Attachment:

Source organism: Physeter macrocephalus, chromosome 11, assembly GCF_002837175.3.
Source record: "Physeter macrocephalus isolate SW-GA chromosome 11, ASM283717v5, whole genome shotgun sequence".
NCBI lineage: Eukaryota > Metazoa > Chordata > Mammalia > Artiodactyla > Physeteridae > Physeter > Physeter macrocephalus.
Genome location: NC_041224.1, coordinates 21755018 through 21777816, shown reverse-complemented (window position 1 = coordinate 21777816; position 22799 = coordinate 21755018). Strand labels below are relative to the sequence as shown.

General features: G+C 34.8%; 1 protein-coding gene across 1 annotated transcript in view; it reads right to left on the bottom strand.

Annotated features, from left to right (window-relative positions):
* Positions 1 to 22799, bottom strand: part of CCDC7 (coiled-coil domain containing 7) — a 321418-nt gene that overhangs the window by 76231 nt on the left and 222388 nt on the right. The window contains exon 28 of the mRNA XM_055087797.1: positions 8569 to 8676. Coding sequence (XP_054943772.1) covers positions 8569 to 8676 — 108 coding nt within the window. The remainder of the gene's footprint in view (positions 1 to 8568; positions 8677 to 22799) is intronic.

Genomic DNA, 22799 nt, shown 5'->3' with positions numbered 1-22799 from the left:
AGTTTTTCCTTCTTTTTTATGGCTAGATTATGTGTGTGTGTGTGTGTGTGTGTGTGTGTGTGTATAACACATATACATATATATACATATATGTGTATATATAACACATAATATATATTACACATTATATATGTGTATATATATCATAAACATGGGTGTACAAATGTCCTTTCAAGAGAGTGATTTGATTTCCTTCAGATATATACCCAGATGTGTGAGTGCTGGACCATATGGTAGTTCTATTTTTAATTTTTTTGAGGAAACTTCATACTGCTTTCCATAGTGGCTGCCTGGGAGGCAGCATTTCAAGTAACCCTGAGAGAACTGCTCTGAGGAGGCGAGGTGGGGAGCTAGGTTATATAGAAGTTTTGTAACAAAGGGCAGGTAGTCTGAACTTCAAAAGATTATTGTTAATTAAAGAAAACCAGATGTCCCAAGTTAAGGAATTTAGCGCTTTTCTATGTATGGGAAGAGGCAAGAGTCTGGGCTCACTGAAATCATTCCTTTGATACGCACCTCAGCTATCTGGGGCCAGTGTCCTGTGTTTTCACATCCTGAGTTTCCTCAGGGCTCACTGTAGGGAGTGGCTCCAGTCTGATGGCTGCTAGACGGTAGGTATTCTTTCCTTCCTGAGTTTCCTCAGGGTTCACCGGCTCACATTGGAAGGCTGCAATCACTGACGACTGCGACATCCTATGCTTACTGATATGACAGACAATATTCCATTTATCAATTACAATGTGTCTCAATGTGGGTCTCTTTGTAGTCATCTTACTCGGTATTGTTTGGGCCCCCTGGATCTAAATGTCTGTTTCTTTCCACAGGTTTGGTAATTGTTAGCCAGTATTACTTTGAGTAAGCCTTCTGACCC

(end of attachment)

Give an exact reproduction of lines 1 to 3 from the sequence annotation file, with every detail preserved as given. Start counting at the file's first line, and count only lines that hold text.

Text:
Source organism: Physeter macrocephalus, chromosome 11, assembly GCF_002837175.3.
Source record: "Physeter macrocephalus isolate SW-GA chromosome 11, ASM283717v5, whole genome shotgun sequence".
NCBI lineage: Eukaryota > Metazoa > Chordata > Mammalia > Artiodactyla > Physeteridae > Physeter > Physeter macrocephalus.